58 inch Racing Ordinary c.1889

This in an original racing Ordinary, a rare beast. Designed only for racing on smooth surfaced velodromes, the opinion has been put forward that these machines were so light and highly stressed that they were scrapped at the end of each season, and certainly if they were damaged. The reason for this is their very light and pared-down construction. The tyres are only half an inch (12mm) in diameter, making a huge saving in weight. There is no brake, mounting step or saddle spring. A brake was not necessary as in track racing today, whilst a mounting stool was used for getting onto the bike. The racing pan saddle is mounted directly onto the backbone meaning that a larger machine can be ridden than usual as there is no additional height factor provided by a spring, also much lighter. The backbone is made of ultra thin oval tubing and the forks are ‘bellied’, wider in the middle than both ends. Hubs are very skimpy affairs and the spokes are very fine gauge, tied and soldered at every cross. Unusually, this Ordinary has a ‘Trigwell’ pattern head with ball bearings top and bottom. The result is a very light machine at about 22 lbs or 10 Kgs, about as low as you can go for a huge 58 inch wheel. This is about half the weight of a road going Ordinary! I date it at around 1889, very late on in the development of the Ordinary and close to the end of their participation in racing, as the safety bicycle took over.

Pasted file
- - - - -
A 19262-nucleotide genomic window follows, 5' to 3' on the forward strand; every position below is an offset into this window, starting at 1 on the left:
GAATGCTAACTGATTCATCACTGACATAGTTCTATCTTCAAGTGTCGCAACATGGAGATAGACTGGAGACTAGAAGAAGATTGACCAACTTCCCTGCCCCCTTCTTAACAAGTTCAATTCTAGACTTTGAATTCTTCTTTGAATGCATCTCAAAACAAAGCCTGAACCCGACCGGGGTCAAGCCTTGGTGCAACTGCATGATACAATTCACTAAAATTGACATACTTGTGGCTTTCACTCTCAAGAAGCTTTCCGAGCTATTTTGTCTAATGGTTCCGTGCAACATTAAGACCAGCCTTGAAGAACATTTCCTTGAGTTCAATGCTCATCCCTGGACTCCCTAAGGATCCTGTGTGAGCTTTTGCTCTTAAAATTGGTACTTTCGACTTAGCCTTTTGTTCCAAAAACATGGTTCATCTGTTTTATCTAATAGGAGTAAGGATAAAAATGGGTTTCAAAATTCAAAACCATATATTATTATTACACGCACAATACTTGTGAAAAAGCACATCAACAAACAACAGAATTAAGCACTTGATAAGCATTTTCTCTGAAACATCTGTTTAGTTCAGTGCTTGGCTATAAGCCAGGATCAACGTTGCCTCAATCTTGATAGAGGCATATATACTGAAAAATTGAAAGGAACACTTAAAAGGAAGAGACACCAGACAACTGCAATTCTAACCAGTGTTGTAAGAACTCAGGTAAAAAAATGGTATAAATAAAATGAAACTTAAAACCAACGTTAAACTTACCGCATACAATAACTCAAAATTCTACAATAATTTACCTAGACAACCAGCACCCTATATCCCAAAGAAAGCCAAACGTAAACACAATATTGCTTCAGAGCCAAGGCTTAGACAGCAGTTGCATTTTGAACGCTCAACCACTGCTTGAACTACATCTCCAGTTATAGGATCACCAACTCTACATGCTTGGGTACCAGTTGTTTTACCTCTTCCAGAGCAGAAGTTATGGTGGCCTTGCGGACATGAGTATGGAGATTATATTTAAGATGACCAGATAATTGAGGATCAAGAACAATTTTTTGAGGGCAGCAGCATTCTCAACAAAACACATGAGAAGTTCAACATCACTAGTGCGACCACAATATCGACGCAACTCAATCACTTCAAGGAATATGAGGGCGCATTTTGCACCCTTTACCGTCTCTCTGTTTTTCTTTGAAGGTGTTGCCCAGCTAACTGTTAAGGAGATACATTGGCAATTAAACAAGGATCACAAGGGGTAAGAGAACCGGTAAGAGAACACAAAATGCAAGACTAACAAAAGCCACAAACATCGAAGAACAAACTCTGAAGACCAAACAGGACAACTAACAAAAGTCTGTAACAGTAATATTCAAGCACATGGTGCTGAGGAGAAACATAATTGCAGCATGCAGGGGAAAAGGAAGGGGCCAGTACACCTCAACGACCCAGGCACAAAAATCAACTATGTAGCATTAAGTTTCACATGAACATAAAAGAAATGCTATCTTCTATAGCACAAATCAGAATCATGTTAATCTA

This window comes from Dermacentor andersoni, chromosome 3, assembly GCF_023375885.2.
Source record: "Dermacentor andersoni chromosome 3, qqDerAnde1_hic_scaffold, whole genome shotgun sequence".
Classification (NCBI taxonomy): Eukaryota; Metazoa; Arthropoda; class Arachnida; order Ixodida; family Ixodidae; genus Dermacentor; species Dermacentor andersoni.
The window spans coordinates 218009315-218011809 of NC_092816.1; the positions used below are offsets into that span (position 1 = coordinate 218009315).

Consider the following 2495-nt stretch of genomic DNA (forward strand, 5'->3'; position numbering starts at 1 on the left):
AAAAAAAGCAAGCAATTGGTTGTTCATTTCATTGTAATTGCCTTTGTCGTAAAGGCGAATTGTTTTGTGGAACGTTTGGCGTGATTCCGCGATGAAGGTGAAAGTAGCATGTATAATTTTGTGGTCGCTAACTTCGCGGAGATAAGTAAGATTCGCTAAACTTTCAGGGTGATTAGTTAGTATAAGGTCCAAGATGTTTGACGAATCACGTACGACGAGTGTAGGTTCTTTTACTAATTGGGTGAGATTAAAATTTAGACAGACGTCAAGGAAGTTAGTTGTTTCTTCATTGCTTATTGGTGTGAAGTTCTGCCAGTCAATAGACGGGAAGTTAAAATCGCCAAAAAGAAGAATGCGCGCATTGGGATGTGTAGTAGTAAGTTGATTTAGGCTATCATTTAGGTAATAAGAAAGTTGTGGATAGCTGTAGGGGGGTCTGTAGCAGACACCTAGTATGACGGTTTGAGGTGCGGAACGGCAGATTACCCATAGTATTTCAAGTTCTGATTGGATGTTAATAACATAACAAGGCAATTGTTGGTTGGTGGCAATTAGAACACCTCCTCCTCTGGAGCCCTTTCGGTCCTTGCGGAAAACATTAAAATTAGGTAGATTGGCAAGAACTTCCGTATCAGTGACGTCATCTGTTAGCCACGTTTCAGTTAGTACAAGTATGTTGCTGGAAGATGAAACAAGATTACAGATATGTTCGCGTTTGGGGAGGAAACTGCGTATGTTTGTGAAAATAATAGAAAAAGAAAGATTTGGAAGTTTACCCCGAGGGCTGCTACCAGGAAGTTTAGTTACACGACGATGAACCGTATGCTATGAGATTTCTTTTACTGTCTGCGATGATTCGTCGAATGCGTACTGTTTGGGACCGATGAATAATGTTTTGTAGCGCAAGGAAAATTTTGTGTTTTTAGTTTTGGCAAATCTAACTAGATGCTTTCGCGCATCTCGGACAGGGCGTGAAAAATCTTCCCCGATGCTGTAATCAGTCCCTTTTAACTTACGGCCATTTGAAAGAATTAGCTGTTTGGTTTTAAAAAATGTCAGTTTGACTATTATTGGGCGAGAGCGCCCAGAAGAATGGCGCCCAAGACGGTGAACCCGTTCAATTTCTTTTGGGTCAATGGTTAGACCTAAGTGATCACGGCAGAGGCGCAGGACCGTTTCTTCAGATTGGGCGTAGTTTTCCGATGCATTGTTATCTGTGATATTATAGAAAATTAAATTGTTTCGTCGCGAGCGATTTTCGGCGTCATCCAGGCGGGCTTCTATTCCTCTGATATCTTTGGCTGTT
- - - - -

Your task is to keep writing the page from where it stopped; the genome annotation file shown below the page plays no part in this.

I made the saddle cover, which might look a bit strange, but the flipped up back is typical of saddles on racing Ordinaries, giving the rider something to push against.

This bike is quite intimidating to ride. When I rode it at Herne Hill friends told me that they could see the backbone flexing with every pedal stroke. It is very twitchy and it also feels to me like the rear wheel lifts from the ground at times when sprinting! These days I prefer to admire it rather than ride it.

When I bought it, it was completely powder-coated… something which I think is criminal on veteran bikes. I carefully removed the coating and was amazed to find that the original nickel plating was still there on the handlebars, head and front and rear fork ends. The bearing adjusters are beautifully engineered (see detail photo), the casings being brazed into the fork ends. The cranks are unusually held on by short cotter pins held in place by a hex head screw. Handlebar grips are horn. The bike has non original but correct pattern pedals, and a new leather cover to the saddle. Apart from that, and the new paint, it is original.

Click on images for greater detail